COMM 291A/401A and UNIV 390: Shakespeare Festival
Prof. Amy Hayes
Based on the educational wing of Shakespeare & Company’s (Lenox, MA) nationally renowned and recommended high school Shakespeare program, this course prepares DePauw students to do Shakespeare with local high school and middle school students. Part classroom activity and part in-school practicum, the course stresses the visceral, emotional, and intellectual power of experiencing Shakespeare’s language physically and vocally. Culminates in a festival of Shakespeare’s plays performed by local students at DePauw at the end of the semester. Repeatable for credit.
COMM 291B: Multimedia Story Telling
Prof. Mark Tatge
Study of the dynamics of non-fiction storytelling through the use of traditional story framing constructs used by magazine journalists. Strong emphasis placed on story development and use of journalistic reporting techniques to create compelling non-fiction stories. Each student builds a website and publishes content produced in this course. We will cover the basics of website creation, design and search engine optimization. Prerequisites: Sophomore or above standing. Recommended: Basic knowledge of multimedia editing software in a PC or Mac environment (iMovie, Final Cut or Sony Vegas), student media experience, and completion of one or more of the following: Eng 232, Eng 321, Comm 235, Comm 236.
For more information: http://www.tellingdigitalstories.com/
COMM 291C: Film History and FILM 200
Prof. Seth Friedman
Although the recent proliferation of new technologies greatly enhances our access to some moving image media, it also increasingly demonstrates that film history is vast and inexhaustible. In fact, one of the most notable consequences of the digital age is that it has become more challenging to keep up with many interesting happenings in global moving image media. No semester-long course in film history, therefore, could possibly encompass all of the significant developments in world cinema since the advent of the medium in the late nineteenth century. Rather than attempt to provide this inevitably inadequate encyclopedic overview, we will explore how the choices we make about what to study shape and are shaped by our conceptions of world cinema history. To accomplish this objective, this course will indeed cover some of the major trends in global cinema since its inception, concentrating primarily, but not exclusively, on narrative film in Hollywood and other commercial contexts. This focus, in conjunction with associated course assignments, discussions, readings, and screenings, will ultimately make us keenly aware of how emphasizing certain aspects of film history obscure alternative ways to comprehend the impact and story of arguably the most influential medium of the twentieth century and beyond.
COMM 401B: Financial Basics for Communication
Prof. Mark Tatge
Overview of how business and markets operate and the role of government in a capitalist system. Strong emphasis placed on critical-thinking skills: Reading and interpreting financial statements (balance sheet, income statement and statement of cash flows), contrasting non-profit and for-profit enterprises, learning financial analysis basics, developing budgets and making personal financial decisions. Students will follow a public company for the semester and explore various aspects of its operations. Prerequisite: Junior standing, Econ 100 or permission of instructor. Recommended: Eng 232, Econ 140, student media experience.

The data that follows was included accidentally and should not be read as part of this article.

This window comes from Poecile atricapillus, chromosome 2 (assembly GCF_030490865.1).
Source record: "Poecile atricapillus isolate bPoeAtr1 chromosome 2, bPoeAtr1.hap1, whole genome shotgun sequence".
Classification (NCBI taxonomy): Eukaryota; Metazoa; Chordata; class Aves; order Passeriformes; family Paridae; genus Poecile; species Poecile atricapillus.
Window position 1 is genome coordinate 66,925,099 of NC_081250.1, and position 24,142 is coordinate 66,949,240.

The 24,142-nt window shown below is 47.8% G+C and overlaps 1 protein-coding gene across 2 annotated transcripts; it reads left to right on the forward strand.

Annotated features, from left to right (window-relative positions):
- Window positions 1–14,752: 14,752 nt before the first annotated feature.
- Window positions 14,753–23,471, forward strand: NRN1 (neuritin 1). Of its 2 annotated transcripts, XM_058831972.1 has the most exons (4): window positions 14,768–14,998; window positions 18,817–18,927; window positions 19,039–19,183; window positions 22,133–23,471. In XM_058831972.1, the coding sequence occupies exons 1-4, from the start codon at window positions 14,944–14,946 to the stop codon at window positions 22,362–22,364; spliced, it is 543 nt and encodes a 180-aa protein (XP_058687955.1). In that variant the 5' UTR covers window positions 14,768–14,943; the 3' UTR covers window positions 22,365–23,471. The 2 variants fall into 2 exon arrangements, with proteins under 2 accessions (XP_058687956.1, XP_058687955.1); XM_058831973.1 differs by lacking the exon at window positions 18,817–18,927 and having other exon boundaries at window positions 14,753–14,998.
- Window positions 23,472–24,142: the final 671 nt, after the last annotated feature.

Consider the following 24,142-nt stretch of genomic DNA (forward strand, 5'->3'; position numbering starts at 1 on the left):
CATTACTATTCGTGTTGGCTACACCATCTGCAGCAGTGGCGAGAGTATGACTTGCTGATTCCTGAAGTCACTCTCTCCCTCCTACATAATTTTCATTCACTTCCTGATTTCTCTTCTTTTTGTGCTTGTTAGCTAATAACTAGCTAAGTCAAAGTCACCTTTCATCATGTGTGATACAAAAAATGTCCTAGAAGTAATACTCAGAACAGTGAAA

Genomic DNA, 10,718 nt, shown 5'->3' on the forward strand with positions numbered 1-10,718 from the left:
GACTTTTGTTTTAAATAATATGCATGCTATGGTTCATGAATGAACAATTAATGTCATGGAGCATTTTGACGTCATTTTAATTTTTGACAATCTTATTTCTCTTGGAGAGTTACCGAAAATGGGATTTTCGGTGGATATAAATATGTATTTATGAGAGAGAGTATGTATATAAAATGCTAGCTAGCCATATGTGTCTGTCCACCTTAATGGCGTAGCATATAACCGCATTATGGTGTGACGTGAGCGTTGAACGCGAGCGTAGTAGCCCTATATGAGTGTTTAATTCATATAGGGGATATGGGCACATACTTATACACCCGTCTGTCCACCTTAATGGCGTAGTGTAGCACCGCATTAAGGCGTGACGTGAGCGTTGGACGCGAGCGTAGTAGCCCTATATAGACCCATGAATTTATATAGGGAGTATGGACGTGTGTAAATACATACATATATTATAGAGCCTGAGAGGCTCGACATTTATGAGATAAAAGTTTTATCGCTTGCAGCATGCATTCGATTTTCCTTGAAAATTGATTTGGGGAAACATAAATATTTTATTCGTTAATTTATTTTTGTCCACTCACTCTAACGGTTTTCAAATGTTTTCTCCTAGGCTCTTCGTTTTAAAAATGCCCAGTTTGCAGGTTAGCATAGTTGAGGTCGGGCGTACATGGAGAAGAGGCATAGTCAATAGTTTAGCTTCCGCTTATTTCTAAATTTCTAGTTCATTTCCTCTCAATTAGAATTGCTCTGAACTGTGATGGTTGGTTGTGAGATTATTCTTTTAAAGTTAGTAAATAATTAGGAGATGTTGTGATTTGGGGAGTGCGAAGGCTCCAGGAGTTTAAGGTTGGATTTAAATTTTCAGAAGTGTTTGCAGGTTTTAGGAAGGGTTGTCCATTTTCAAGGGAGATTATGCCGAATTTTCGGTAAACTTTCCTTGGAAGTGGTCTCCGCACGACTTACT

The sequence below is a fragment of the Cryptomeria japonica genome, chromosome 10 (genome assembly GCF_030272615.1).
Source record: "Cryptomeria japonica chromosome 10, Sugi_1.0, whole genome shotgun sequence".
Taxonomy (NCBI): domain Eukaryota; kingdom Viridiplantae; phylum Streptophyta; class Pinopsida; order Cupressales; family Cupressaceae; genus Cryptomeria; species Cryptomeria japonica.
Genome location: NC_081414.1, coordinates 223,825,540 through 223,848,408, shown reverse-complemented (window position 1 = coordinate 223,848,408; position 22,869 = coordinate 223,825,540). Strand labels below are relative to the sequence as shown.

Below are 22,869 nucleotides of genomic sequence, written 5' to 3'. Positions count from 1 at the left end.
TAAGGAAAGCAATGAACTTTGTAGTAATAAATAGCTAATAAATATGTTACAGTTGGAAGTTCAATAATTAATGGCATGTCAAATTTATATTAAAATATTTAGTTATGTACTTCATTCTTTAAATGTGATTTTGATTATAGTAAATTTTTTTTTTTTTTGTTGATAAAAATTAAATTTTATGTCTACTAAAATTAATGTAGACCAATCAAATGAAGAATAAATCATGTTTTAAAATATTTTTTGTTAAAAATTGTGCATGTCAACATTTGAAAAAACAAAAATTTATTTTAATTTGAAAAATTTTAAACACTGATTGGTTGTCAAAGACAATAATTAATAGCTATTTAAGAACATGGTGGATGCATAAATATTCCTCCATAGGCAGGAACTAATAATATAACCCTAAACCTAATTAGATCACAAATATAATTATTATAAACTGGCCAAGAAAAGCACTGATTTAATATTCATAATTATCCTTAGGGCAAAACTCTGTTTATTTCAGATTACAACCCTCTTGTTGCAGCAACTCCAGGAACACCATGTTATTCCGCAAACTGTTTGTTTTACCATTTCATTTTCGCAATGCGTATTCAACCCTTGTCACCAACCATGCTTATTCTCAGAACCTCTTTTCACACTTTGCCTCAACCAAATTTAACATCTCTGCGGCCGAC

COMM 401C: Visual Rhetoric
Prof. David Worthington
Images permeate the way we receive and understand the world; at no time in human history have constructed images been as prevalent as they are today. In this class students will engage visual culture as rhetorical artifact studying the way images influence the politics, culture, and attitudes of public life in the United States. Students may engage traumatic, gendered, political, cultural, sexualized or other elements of visual culture. Readings will be drawn from contemporary scholarship and students will be expected to produce scholarly/artistic work to complete the course.
COMM 401D: Greenwich Village 1913: Suffrage, Labor and the New Women
Prof. David Worthington
This course takes students to the beginning of the modern era when urbanization, industrialization, and massive waves of immigration were transforming the U.S. way of life. As the game begins, suffragists are taking to the streets demanding a constitutional amendment for the vote. What, they ask, is women’s place in society? Are they to remain in the home or take an active role in the government of their communities and their nation? Labor has turned to the strike to demand living wages and better conditions; some are even proposing an industrial democracy where workers take charge of industries. Can corporate capitalism allow an economically just society or must it be overturned? African-Americans, suffering from the worst working conditions, disenfranchisement, and social segregation, debate how to support their community through education and protest, thereby challenging their continuing marginalization in both the South and the North. Members of all these groups converge in Greenwich Village to debate their views with the artists and bohemians who are in the process of remaking themselves into the new men and new women of the twentieth century. Their spirited conversations not only show a deep understanding of nineteenth-century thinkers like Elizabeth Cady Stanton and Karl Marx; they are also informed by such contemporaries as Charlotte Perkins Gilman, Jane Addams, W.E.B. Du Bois, Emma Goldman, John Dewey, Franz Boas, and Sigmund Freud. The game asks what social changes are most important as well as how one can or should realize these goals.